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Why Editing Matters

Yesterday I wrote those deeply satisfying words, The End. At least, metaphorically I did. I had reached the last words of the last chapter of my current work in progress, the second book in the historical fantasy series, Warrior Bards. It felt pretty good to be finished after months and months of work. I posted something on my Facebook author page to the effect, and readers shared my delight at reaching the milestone. I let them know that at around 155,000 words the manuscript was well over the contracted length and that my next step will be a rigorous edit and polish, including making major cuts before I submit it to the publishers.

Some readers were disconcerted, and I got a few questions about why I need to comply with a requirement to stay within a certain word count. Back when I started off as a published writer (twenty years ago now) my publishers were happy to accept a longer fantasy novel – my longest was a whopping 220K – and some of my most loyal readers find it surprising that what was acceptable in 1998 is considered too long now. One possible explanation is that publishers believe reader attention spans have dwindled with the rise in digital technology. Another is that bigger books are more expensive to publish. At one stage I was told that longer books don’t fit on the display shelves in one of the major retail outlets in the US (I have been unable to verify this!)

Harder to explain to readers was the fact that the manuscript simply isn’t ready to go to the publisher in its current form, despite the months of work I have put in and the many revisions I have already done. This isn’t a first draft. As I write, I stop after around three chapters and revise. Then I write the next three chapters and revise the whole thing. And so on until the last few chapters, which more or less write themselves. That means the earlier parts have been thoroughly edited by the time I reach the end. Yes, I’m way over at the plotting and planning end of the spectrum.

My previous novel, The Harp of Kings, underwent a painful editorial process which I have blogged about before. It, too, was over-long in its initial form. Even after I had performed my own pre-submission edit, it had some major flaws that were pointed out by my editors at the publishing house, firmly but kindly. Their structural report was even lengthier than usual. I took a good hard look at it and found i agreed with them on most points. I did the work, which involved a major rewrite, and resubmitted. The proof of the pudding will be after that book is published in September, but advance reviews have been extremely promising, and I know it is a much better book for its painful reworking. What did I learn from that?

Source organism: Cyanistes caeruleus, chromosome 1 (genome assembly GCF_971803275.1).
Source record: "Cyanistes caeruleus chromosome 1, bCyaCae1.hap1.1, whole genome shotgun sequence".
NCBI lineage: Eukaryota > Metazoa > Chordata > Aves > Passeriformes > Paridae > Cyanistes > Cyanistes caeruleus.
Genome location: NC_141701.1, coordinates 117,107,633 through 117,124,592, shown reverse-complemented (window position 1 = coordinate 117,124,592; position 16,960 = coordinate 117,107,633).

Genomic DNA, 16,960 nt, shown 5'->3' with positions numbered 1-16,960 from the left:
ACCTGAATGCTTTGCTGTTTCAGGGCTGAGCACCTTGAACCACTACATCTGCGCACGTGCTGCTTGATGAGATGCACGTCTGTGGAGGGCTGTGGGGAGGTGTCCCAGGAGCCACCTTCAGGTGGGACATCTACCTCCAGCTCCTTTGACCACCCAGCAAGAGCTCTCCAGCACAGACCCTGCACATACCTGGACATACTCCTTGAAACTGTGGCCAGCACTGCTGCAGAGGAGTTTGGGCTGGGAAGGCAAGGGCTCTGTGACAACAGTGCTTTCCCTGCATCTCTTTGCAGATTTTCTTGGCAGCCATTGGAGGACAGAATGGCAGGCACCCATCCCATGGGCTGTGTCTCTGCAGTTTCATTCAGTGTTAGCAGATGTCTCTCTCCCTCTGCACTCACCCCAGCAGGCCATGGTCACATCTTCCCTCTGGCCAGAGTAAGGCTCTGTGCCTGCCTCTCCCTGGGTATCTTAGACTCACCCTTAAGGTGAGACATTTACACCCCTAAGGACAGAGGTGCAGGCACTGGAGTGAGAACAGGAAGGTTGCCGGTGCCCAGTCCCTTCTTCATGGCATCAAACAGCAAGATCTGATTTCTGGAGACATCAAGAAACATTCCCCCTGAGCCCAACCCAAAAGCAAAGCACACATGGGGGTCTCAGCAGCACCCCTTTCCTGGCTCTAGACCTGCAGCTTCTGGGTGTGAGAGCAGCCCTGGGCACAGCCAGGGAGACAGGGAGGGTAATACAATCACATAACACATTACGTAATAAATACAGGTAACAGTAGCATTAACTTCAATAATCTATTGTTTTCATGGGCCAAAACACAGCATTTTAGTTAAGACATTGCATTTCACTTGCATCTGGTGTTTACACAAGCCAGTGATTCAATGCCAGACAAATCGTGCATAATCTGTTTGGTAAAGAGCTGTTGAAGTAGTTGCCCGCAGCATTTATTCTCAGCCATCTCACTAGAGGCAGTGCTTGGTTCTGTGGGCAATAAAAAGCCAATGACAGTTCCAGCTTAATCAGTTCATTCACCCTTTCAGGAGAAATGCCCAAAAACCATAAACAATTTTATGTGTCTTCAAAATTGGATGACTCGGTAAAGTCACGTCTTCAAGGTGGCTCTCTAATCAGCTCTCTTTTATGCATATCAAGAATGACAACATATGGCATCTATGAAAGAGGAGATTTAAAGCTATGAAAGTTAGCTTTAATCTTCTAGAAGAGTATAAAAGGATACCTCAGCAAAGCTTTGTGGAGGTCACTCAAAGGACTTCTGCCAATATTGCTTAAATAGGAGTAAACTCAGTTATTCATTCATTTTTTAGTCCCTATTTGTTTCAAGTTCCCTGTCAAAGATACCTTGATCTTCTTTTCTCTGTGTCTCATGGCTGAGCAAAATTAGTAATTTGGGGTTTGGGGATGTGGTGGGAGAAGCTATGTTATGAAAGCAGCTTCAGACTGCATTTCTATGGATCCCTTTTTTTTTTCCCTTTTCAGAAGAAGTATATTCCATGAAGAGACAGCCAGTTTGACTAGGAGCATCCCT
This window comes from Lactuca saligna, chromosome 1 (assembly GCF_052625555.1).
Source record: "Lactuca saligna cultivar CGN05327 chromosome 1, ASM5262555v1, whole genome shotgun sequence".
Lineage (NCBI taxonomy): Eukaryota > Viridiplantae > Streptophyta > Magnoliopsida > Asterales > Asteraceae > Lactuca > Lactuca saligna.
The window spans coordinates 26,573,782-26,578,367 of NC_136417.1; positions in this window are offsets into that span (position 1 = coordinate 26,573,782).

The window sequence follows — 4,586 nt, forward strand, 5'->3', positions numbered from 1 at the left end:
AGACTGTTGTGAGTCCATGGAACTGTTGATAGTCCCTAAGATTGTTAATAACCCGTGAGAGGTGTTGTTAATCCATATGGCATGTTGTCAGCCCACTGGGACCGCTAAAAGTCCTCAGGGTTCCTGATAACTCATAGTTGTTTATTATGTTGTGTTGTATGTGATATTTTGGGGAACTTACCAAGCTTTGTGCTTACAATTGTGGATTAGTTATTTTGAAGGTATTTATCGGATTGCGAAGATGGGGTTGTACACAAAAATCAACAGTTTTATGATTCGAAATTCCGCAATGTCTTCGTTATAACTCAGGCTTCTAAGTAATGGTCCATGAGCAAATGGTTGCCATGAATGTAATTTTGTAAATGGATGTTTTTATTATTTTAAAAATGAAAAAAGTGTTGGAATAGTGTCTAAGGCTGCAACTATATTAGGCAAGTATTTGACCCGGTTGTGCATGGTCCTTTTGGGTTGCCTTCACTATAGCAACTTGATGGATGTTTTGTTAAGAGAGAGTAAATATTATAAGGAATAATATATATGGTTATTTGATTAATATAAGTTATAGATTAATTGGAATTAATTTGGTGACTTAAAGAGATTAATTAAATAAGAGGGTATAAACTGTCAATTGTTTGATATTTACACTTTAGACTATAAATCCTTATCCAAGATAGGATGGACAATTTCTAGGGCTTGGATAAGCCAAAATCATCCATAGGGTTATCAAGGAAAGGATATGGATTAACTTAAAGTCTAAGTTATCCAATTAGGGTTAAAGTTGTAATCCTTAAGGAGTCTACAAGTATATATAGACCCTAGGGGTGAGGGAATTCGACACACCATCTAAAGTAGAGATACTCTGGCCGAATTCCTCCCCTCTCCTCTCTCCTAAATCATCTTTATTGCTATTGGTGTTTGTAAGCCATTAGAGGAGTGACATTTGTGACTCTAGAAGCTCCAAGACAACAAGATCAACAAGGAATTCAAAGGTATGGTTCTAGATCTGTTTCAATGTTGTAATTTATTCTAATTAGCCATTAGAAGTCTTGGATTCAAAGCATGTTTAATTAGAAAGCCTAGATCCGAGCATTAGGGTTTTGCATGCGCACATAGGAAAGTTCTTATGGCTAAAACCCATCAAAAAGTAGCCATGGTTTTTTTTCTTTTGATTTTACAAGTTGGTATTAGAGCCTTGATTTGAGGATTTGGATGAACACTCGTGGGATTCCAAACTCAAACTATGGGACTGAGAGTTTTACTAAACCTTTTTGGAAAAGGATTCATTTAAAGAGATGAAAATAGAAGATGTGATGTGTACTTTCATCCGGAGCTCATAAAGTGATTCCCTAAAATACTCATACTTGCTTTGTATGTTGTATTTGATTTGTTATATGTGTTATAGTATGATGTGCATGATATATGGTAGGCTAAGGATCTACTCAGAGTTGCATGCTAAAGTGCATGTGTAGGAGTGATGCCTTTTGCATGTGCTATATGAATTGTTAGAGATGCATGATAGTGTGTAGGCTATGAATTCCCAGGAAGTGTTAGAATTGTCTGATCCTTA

As I do my final edit on the new book, I’m keeping in mind that experience and how it all came out right in the end.  I’ll be looking for sections with slow pacing, inconsistencies, sub-plots that are insufficiently integral to the story as a whole. Glitches of timing. A tendency to fall back on favourite phrases or over-use favourite words. Named minor characters who more or less fall out of the story – I know there’s at least one of those. I need to be as rigorous, as detached, as professional about this as I can be.

That’s not easy, even for a seasoned writer with quite a few books under her belt. My characters feel entirely real; they’ve come to life on the page with all their quirks and sensitivities, their strengths and their flaws. I’ve followed their journeys for a long time now, and I know instinctively how they will act, what they will say, how their relationships will unfold. They’re like family. And just as family can make complications for you in real life, so those characters you love can make trouble in your book. If you get too fond of them, too close to them, it becomes harder to don the editorial hat. ”But he would say that!” ”But she’d never accept that!’’ You need to step away a bit, in the interests of better storytelling. For instance, my characters tend to talk too much, both aloud and in internal monologue, and that can slow the pace.

I’m performing this edit with some confidence. I believe that while writing the new book I remembered the problems with its predecessor and avoided making some of the same errors. All the while I remind myself that good storytelling comes first.

Writers, what is your revision process? Do you use beta readers? How do you and your editor work together to make a better book?  Readers, do you love long books (500 pages plus?) If so, why?

Image credit:

ID 62596681 © Valeriy Kachaev [1] | Dreamstime.com [2]

About Juliet Marillier [3]

Juliet Marillier [4] has written twenty-four novels for adults and young adults as well as a collection of short fiction. Her works of historical fantasy have been published around the world and have won numerous awards. Juliet is currently working on a historical fantasy trilogy, Warrior Bards, of which the third book, A Song of Flight, will be published in August/September 2021. Her collection of reimagined fairy tales, Mother Thorn, will have a trade release in April 2021. Mother Thorn is illustrated by Kathleen Jennings and published by Serenity Press. When not writing, Juliet looks after Reggie, her elderly rescue dog.